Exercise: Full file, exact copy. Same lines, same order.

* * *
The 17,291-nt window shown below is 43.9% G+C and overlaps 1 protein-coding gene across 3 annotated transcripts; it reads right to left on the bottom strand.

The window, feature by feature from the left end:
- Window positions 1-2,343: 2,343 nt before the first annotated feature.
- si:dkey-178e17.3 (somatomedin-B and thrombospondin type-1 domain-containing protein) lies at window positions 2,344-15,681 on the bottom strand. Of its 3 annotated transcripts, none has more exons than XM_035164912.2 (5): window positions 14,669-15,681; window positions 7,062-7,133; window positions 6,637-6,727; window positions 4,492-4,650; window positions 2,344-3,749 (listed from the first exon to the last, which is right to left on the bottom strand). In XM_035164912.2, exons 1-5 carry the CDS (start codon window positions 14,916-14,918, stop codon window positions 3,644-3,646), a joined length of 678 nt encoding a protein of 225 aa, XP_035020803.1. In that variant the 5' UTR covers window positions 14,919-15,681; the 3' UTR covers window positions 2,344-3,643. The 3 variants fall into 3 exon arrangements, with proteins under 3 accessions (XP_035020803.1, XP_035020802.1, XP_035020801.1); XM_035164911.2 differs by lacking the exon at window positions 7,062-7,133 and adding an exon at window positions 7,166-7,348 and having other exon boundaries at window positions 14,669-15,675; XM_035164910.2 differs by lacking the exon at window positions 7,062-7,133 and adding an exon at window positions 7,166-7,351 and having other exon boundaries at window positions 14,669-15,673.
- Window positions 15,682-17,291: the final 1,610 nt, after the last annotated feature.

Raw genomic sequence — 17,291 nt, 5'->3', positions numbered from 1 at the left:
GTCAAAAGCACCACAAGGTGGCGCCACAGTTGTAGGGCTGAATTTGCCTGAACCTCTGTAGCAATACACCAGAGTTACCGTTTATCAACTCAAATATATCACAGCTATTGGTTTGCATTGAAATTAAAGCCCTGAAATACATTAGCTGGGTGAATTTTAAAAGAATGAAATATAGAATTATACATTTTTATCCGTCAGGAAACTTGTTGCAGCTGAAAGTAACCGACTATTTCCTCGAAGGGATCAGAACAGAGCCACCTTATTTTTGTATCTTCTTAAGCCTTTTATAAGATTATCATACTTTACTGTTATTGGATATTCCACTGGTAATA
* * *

The 17,291-nt window shown below is 43.9% G+C and overlaps 1 protein-coding gene across 3 annotated transcripts; it reads right to left on the bottom strand.

The window, feature by feature from the left end:
- Window positions 1-2,343: 2,343 nt before the first annotated feature.
- si:dkey-178e17.3 (somatomedin-B and thrombospondin type-1 domain-containing protein) lies at window positions 2,344-15,681 on the bottom strand. Of its 3 annotated transcripts, none has more exons than XM_035164912.2 (5): window positions 14,669-15,681; window positions 7,062-7,133; window positions 6,637-6,727; window positions 4,492-4,650; window positions 2,344-3,749 (listed from the first exon to the last, which is right to left on the bottom strand). In XM_035164912.2, exons 1-5 carry the CDS (start codon window positions 14,916-14,918, stop codon window positions 3,644-3,646), a joined length of 678 nt encoding a protein of 225 aa, XP_035020803.1. In that variant the 5' UTR covers window positions 14,919-15,681; the 3' UTR covers window positions 2,344-3,643. The 3 variants fall into 3 exon arrangements, with proteins under 3 accessions (XP_035020803.1, XP_035020802.1, XP_035020801.1); XM_035164911.2 differs by lacking the exon at window positions 7,062-7,133 and adding an exon at window positions 7,166-7,348 and having other exon boundaries at window positions 14,669-15,675; XM_035164910.2 differs by lacking the exon at window positions 7,062-7,133 and adding an exon at window positions 7,166-7,351 and having other exon boundaries at window positions 14,669-15,673.
- Window positions 15,682-17,291: the final 1,610 nt, after the last annotated feature.

Raw genomic sequence — 17,291 nt, 5'->3', positions numbered from 1 at the left:
GTCAAAAGCACCACAAGGTGGCGCCACAGTTGTAGGGCTGAATTTGCCTGAACCTCTGTAGCAATACACCAGAGTTACCGTTTATCAACTCAAATATATCACAGCTATTGGTTTGCATTGAAATTAAAGCCCTGAAATACATTAGCTGGGTGAATTTTAAAAGAATGAAATATAGAATTATACATTTTTATCCGTCAGGAAACTTGTTGCAGCTGAAAGTAACCGACTATTTCCTCGAAGGGATCAGAACAGAGCCACCTTATTTTTGTATCTTCTTAAGCCTTTTATAAGATTATCATACTTTACTGTTATTGGATATTCCACTGGTAATA